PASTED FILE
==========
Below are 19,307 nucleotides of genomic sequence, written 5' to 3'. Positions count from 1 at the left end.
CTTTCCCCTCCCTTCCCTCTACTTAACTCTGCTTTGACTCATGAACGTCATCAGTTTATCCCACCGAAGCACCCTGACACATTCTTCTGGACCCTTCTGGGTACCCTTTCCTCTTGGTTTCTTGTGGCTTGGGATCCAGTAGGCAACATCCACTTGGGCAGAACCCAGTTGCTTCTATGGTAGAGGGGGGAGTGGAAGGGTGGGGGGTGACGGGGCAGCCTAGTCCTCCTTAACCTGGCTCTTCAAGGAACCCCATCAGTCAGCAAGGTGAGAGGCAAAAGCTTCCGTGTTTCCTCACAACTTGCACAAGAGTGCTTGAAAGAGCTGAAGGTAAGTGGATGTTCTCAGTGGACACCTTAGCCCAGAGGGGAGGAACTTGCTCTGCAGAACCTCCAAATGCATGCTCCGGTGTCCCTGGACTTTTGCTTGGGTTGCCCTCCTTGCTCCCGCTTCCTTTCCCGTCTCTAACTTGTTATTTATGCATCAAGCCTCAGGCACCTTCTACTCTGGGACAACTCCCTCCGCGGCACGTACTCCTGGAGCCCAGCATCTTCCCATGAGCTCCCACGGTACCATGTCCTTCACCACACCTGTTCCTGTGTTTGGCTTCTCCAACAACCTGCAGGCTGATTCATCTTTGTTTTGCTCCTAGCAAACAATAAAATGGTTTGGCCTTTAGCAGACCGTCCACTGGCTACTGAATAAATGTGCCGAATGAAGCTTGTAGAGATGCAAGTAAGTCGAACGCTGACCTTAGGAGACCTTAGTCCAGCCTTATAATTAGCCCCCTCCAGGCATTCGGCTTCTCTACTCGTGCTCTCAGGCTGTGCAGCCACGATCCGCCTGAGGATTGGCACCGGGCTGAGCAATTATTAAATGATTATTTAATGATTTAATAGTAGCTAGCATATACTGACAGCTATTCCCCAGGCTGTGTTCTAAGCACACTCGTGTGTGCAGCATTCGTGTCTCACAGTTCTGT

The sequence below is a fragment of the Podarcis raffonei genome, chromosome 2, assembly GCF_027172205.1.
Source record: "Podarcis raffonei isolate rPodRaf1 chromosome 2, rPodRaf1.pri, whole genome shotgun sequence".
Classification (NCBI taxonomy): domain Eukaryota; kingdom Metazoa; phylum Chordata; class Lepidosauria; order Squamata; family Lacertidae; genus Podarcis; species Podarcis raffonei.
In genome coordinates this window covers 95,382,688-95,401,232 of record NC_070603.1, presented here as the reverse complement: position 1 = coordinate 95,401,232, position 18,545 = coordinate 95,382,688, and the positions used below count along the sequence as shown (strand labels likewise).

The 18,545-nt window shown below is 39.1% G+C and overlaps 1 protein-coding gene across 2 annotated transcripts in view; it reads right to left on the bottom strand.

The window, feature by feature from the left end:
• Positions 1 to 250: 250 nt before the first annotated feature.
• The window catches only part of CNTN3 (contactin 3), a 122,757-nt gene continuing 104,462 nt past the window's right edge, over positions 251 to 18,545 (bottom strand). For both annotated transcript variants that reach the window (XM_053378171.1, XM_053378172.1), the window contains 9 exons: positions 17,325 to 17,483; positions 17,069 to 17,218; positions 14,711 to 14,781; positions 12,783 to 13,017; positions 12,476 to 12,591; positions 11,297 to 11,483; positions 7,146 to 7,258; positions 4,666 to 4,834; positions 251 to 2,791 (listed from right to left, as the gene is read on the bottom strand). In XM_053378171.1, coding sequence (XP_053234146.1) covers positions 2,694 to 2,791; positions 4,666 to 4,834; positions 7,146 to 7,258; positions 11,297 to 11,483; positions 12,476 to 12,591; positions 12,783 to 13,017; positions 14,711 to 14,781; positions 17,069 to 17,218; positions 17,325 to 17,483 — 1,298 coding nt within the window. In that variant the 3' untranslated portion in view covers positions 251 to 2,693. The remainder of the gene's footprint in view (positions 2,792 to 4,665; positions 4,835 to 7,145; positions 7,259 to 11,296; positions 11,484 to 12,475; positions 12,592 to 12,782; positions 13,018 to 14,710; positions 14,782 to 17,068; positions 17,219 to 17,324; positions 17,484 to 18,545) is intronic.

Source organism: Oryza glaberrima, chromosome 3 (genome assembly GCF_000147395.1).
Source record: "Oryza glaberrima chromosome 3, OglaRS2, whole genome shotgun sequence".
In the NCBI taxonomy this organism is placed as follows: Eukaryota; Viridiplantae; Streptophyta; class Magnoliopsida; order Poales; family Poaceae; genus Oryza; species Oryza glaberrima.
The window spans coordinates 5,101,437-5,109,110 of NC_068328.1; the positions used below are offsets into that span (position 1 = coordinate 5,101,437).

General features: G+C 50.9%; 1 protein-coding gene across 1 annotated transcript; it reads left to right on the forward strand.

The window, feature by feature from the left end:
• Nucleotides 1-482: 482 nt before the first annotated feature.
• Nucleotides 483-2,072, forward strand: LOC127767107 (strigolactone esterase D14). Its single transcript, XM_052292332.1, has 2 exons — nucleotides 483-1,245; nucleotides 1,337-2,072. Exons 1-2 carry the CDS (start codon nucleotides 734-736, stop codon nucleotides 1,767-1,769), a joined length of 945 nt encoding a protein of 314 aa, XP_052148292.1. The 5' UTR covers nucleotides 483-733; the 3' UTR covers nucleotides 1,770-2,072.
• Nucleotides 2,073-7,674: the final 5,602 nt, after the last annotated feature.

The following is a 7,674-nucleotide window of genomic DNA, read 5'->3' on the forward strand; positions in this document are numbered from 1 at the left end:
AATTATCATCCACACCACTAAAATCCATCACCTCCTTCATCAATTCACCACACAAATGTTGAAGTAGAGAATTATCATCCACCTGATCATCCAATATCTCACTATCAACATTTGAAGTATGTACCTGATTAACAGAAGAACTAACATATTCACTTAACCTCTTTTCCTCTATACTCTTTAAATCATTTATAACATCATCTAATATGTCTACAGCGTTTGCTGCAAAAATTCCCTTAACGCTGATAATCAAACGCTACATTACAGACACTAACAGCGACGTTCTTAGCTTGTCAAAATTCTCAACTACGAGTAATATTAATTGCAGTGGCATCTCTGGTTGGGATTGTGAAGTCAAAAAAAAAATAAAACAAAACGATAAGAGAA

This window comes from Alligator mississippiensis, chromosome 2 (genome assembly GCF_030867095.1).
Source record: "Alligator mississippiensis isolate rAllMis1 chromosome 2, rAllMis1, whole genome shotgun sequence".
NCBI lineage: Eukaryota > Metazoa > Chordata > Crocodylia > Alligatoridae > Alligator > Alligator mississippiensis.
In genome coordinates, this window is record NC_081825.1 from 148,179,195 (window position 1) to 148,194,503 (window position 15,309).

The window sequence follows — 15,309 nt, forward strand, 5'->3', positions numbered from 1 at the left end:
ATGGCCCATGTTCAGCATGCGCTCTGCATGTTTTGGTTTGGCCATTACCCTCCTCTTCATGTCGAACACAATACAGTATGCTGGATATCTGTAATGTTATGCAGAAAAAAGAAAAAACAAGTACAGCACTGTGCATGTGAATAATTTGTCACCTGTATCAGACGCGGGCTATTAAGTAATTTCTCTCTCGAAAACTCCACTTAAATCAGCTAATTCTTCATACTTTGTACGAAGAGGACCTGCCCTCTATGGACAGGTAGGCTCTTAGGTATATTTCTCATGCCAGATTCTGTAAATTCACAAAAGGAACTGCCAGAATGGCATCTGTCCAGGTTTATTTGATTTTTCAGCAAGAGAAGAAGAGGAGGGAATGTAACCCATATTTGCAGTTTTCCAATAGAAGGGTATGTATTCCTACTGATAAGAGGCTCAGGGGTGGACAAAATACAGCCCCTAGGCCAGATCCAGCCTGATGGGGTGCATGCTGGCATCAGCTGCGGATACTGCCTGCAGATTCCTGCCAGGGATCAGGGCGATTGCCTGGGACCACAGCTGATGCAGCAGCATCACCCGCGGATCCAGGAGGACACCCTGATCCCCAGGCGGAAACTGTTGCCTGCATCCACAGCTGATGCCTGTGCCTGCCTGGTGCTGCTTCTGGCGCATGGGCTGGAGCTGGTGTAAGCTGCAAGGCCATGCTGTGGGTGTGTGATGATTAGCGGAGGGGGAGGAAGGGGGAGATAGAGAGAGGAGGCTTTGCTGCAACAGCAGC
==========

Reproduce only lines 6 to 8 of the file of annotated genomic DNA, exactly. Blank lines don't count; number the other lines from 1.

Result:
In genome coordinates this window covers 95,382,688-95,401,232 of record NC_070603.1, presented here as the reverse complement: position 1 = coordinate 95,401,232, position 18,545 = coordinate 95,382,688, and the positions used below count along the sequence as shown (strand labels likewise).

The 18,545-nt window shown below is 39.1% G+C and overlaps 1 protein-coding gene across 2 annotated transcripts in view; it reads right to left on the bottom strand.

The window, feature by feature from the left end: